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The Senate passed an omnibus immigration bill last year, 1,000+ pages long and larded with goodies for every interest group that was riding the “comprehensive immigration reform” train. Like all such massive bills, it was a mess, and the House GOP dismissed it out of hand, insisting on smaller, more targeted steps.
Rep. Raul Labrador (R-ID) floated just such a piecemeal proposal last week. Its substance is flawed, but it’s an example of concrete thinking about what step-by-step immigration changes might look like. As a bonus, it puts the Democrats in a politically awkward position.
First, some context. The pro-comprehensive side argues that all immigration changes have to be stuffed into one big package for policy reasons – the various elements are inextricably connected, no change will work if done on its own, and so on. Hogwash. The omnibus approach is driven solely by political calculation. Every component of the coalition needs to get something out of the deal to stay in the game. Most crucially, the Hispanic Caucus and the hard left have vetoed any increase in skilled-worker visas for the tech industry unless it’s paired with a sweeping amnesty for virtually all 12 million illegal aliens.
But now it looks like the Republicans might retake the Senate (unless they screw it up), and the players are starting to explore new options. As one political science professor told USA Today, “Each of the coalition partners is unsure of how committed the other partners are.” Not long ago, the tech industry started making public noises suggesting it might cut its own deal with the GOP. This prompted a worried Senator Dick Durbin to send a letter last month to the industry begging them to stay in the comprehensive coalition. The Godwin-esque hyperbole of the following sentence suggests how desperate the pro-amnesty left is: “This ‘divide and conquer’ approach destroys the delicate political balance achieved in our bipartisan bill and calls into question the good faith of those who would sacrifice millions of lives for H-1B relief.” (My emphasis; the complete letter is here.)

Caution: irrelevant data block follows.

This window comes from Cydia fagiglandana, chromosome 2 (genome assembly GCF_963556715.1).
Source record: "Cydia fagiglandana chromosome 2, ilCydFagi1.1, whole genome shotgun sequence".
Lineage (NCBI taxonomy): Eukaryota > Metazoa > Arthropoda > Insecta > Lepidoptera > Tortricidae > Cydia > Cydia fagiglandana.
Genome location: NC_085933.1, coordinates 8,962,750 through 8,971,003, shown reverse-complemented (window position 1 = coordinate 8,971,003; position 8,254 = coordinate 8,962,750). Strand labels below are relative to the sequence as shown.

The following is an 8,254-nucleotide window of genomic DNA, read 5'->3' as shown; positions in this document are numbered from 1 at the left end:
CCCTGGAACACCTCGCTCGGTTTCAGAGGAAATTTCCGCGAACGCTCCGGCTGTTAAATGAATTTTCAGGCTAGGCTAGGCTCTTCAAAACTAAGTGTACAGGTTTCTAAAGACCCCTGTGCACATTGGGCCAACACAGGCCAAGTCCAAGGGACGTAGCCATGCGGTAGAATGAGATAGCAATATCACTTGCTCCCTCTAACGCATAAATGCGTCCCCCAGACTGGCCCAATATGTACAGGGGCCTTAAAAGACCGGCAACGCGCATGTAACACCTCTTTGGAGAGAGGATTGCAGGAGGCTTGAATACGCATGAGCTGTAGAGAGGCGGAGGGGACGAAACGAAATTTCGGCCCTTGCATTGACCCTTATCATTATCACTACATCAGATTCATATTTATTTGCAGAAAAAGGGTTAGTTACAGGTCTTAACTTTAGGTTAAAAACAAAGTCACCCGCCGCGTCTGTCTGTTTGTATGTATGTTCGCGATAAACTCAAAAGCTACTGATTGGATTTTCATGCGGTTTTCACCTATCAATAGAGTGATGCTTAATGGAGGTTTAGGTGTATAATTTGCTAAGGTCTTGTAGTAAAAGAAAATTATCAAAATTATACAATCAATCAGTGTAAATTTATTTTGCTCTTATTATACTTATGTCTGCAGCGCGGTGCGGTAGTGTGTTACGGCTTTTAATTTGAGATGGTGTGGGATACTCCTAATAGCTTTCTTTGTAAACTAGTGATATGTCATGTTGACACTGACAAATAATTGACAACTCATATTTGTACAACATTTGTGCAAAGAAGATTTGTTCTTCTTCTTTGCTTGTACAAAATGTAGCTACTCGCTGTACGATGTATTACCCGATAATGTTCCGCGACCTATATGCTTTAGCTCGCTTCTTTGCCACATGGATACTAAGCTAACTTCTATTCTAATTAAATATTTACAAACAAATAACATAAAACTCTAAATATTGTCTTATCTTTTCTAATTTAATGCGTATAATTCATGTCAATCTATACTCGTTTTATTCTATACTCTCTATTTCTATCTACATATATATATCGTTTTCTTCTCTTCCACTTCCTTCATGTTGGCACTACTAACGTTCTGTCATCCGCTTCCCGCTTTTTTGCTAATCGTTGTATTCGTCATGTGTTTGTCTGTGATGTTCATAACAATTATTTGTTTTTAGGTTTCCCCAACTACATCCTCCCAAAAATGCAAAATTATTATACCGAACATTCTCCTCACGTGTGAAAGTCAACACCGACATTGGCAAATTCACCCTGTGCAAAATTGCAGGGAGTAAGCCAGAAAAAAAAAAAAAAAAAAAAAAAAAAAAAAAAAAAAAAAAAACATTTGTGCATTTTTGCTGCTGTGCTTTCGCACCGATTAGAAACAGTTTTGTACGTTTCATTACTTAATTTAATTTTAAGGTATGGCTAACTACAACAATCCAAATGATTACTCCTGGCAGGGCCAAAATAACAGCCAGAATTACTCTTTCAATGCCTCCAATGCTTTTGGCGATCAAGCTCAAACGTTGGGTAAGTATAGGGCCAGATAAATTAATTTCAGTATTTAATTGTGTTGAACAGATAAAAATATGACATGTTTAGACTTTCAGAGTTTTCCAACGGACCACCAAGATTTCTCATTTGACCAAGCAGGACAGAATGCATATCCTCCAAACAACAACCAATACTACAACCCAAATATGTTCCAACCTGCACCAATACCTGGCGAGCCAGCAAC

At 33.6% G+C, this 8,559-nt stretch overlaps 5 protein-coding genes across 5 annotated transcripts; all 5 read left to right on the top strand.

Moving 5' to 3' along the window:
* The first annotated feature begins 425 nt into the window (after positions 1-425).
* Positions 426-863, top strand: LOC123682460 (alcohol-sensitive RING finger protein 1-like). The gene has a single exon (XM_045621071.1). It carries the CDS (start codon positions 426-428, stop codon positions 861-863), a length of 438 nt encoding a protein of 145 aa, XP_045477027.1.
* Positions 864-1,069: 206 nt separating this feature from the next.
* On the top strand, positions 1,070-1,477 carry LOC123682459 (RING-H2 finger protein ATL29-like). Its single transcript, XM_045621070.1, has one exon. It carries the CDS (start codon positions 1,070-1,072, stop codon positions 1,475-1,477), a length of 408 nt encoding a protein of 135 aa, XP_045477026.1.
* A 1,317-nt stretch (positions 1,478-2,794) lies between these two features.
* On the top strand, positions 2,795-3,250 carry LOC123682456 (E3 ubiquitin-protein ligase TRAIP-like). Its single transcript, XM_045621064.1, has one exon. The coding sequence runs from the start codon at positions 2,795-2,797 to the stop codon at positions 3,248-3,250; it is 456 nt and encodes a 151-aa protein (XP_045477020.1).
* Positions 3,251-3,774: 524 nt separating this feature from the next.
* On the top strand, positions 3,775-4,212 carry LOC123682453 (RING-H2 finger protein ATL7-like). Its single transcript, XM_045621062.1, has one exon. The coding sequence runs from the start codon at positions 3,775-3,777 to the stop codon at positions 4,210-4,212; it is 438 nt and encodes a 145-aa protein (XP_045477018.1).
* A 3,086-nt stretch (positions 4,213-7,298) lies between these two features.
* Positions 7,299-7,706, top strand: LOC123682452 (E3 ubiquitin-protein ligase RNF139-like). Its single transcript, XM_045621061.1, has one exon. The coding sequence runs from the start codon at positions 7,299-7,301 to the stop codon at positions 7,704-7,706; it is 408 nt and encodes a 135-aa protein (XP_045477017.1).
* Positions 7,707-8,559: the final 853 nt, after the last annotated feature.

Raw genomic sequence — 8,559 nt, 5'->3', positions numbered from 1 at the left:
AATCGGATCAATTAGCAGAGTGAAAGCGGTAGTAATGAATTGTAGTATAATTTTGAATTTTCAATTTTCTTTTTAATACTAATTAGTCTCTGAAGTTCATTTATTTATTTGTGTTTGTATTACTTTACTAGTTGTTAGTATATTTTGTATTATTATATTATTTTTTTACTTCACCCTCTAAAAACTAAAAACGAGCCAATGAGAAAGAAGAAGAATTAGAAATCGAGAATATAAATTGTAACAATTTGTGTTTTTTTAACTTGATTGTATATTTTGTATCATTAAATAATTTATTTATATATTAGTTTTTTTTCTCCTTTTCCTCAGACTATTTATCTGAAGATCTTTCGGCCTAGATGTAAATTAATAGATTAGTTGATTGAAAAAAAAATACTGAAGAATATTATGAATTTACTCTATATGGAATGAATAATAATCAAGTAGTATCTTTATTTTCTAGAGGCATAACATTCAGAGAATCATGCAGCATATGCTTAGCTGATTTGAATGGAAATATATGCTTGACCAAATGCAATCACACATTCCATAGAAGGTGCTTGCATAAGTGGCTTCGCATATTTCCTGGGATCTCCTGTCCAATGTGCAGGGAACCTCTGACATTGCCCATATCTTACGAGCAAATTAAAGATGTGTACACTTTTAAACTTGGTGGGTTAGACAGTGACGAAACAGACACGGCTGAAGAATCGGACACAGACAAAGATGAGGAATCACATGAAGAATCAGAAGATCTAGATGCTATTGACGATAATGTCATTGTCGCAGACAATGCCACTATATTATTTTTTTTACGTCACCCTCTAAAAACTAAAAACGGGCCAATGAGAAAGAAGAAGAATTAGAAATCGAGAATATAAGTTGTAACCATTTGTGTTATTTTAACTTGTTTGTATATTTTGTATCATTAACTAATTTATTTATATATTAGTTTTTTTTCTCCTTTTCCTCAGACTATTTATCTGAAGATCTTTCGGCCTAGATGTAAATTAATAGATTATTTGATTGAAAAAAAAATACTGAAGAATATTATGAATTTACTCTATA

That’s the context for Congressman Labrador’s comments. It almost looks like he’s toying with the pro-amnesty crowd, playing on their fear of being sold out by the tech industry. Without going into a lot of detail, he proposed repealing a re-entry bar imposed on people who’ve lived here illegally for more than six months in exchange for an increase in green cards for foreign students receiving graduate degrees in technical fields. His idea leaves a lot to be desired – it increases overall immigration when we should be cutting it instead, and includes no enforcement provisions, like universal use of the E-Verify screening system to ensure new hires are legal.
But as a political move, it’s already provoked the desired reaction. Frank Sharry, head of one of the most left-wing of the D.C.-based pro-amnesty groups, reacted angrily to Labrador’s proposal, telling the Washington Times, “This offer doesn’t come close to passing the laugh test. … they [Republicans] will feel the pressure of a changing electorate until they get on the right side of history.”
Sharry’s afraid for good reason. If the House passed something like Labrador’s proposal, Harry Reid couldn’t bring it up for a vote for fear it might pass and reduce Big Tech’s financial commitment to lobbying for amnesty. But the House GOP would be able to say, quite plausibly, that it had sent over a more realistic, targeted piece of legislation than the Senate’s 1,000-page monstrosity.
In any case, I say let a hundred flowers bloom, and a hundred targeted immigration proposals contend. Anything that exposes the fraudulent nature of the Senate’s “comprehensive” approach is useful.